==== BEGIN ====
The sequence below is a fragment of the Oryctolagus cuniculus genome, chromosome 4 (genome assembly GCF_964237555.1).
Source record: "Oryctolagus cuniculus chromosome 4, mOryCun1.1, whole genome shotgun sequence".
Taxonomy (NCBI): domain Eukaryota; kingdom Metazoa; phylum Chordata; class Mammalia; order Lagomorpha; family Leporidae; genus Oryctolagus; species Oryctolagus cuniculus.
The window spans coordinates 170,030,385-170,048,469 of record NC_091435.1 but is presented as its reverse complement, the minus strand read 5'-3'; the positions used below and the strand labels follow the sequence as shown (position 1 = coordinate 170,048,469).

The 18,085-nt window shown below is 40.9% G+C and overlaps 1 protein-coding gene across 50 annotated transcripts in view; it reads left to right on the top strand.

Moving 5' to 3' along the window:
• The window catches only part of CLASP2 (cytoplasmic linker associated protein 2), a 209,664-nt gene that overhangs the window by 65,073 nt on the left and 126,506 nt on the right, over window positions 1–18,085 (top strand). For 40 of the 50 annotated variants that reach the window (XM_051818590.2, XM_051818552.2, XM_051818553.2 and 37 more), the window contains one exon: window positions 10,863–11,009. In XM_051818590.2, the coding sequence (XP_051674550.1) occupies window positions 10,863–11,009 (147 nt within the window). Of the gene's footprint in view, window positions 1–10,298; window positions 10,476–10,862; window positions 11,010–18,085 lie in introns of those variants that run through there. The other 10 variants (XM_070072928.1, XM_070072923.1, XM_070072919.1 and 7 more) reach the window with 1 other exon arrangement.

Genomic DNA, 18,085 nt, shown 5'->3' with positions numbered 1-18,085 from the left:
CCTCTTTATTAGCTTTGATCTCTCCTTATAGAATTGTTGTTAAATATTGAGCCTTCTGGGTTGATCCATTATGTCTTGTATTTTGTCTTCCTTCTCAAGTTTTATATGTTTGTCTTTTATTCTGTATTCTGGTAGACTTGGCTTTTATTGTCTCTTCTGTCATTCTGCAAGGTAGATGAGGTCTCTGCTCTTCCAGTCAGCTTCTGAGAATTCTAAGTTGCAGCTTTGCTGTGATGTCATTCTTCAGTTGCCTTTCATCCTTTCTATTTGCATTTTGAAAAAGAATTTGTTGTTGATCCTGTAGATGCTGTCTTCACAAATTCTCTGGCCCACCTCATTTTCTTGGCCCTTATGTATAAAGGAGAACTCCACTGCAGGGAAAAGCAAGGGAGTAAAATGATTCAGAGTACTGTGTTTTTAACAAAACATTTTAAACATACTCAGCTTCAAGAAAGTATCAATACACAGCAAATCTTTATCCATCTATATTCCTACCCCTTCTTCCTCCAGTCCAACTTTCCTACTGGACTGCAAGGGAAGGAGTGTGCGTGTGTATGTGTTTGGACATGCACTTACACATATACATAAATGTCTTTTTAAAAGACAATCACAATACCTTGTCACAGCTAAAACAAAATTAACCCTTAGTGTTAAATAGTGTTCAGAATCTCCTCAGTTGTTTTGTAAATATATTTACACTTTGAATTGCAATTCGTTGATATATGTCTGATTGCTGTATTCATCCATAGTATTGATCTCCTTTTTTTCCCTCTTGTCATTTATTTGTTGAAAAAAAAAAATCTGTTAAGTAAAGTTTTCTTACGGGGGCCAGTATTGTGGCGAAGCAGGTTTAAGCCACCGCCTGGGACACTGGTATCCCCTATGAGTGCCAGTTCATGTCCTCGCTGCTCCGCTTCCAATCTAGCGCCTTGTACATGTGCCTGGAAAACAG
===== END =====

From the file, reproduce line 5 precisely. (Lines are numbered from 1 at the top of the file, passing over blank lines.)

The 18,085-nt window shown below is 40.9% G+C and overlaps 1 protein-coding gene across 50 annotated transcripts in view; it reads left to right on the top strand.